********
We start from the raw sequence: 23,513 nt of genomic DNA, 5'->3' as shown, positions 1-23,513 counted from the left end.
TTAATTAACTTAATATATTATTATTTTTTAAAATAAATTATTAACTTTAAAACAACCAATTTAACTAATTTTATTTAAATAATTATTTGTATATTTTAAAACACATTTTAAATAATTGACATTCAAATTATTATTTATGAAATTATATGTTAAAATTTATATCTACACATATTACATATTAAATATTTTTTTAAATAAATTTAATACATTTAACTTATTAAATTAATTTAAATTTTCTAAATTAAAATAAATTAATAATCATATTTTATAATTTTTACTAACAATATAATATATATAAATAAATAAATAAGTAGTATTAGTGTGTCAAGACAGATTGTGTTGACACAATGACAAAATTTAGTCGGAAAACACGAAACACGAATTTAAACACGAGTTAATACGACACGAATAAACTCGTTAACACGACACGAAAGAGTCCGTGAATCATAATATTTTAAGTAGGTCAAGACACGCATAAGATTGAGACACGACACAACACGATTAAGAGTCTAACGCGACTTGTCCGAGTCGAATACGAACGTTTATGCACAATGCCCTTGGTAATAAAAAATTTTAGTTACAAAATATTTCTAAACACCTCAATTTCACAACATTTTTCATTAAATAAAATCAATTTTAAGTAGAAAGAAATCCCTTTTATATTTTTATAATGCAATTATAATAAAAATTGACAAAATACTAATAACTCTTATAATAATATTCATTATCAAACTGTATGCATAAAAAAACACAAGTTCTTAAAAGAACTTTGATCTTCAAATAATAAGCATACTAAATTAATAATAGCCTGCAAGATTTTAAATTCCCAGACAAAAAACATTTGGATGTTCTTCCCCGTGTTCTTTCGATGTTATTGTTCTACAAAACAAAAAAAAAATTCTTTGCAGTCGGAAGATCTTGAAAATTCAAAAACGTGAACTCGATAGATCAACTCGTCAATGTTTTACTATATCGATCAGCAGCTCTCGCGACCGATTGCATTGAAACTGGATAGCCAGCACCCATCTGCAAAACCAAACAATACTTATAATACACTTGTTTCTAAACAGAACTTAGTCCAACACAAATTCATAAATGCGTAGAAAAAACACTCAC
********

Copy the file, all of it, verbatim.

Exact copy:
We start from the raw sequence: 23,513 nt of genomic DNA, 5'->3' as shown, positions 1-23,513 counted from the left end.
TTAATTAACTTAATATATTATTATTTTTTAAAATAAATTATTAACTTTAAAACAACCAATTTAACTAATTTTATTTAAATAATTATTTGTATATTTTAAAACACATTTTAAATAATTGACATTCAAATTATTATTTATGAAATTATATGTTAAAATTTATATCTACACATATTACATATTAAATATTTTTTTAAATAAATTTAATACATTTAACTTATTAAATTAATTTAAATTTTCTAAATTAAAATAAATTAATAATCATATTTTATAATTTTTACTAACAATATAATATATATAAATAAATAAATAAGTAGTATTAGTGTGTCAAGACAGATTGTGTTGACACAATGACAAAATTTAGTCGGAAAACACGAAACACGAATTTAAACACGAGTTAATACGACACGAATAAACTCGTTAACACGACACGAAAGAGTCCGTGAATCATAATATTTTAAGTAGGTCAAGACACGCATAAGATTGAGACACGACACAACACGATTAAGAGTCTAACGCGACTTGTCCGAGTCGAATACGAACGTTTATGCACAATGCCCTTGGTAATAAAAAATTTTAGTTACAAAATATTTCTAAACACCTCAATTTCACAACATTTTTCATTAAATAAAATCAATTTTAAGTAGAAAGAAATCCCTTTTATATTTTTATAATGCAATTATAATAAAAATTGACAAAATACTAATAACTCTTATAATAATATTCATTATCAAACTGTATGCATAAAAAAACACAAGTTCTTAAAAGAACTTTGATCTTCAAATAATAAGCATACTAAATTAATAATAGCCTGCAAGATTTTAAATTCCCAGACAAAAAACATTTGGATGTTCTTCCCCGTGTTCTTTCGATGTTATTGTTCTACAAAACAAAAAAAAAATTCTTTGCAGTCGGAAGATCTTGAAAATTCAAAAACGTGAACTCGATAGATCAACTCGTCAATGTTTTACTATATCGATCAGCAGCTCTCGCGACCGATTGCATTGAAACTGGATAGCCAGCACCCATCTGCAAAACCAAACAATACTTATAATACACTTGTTTCTAAACAGAACTTAGTCCAACACAAATTCATAAATGCGTAGAAAAAACACTCAC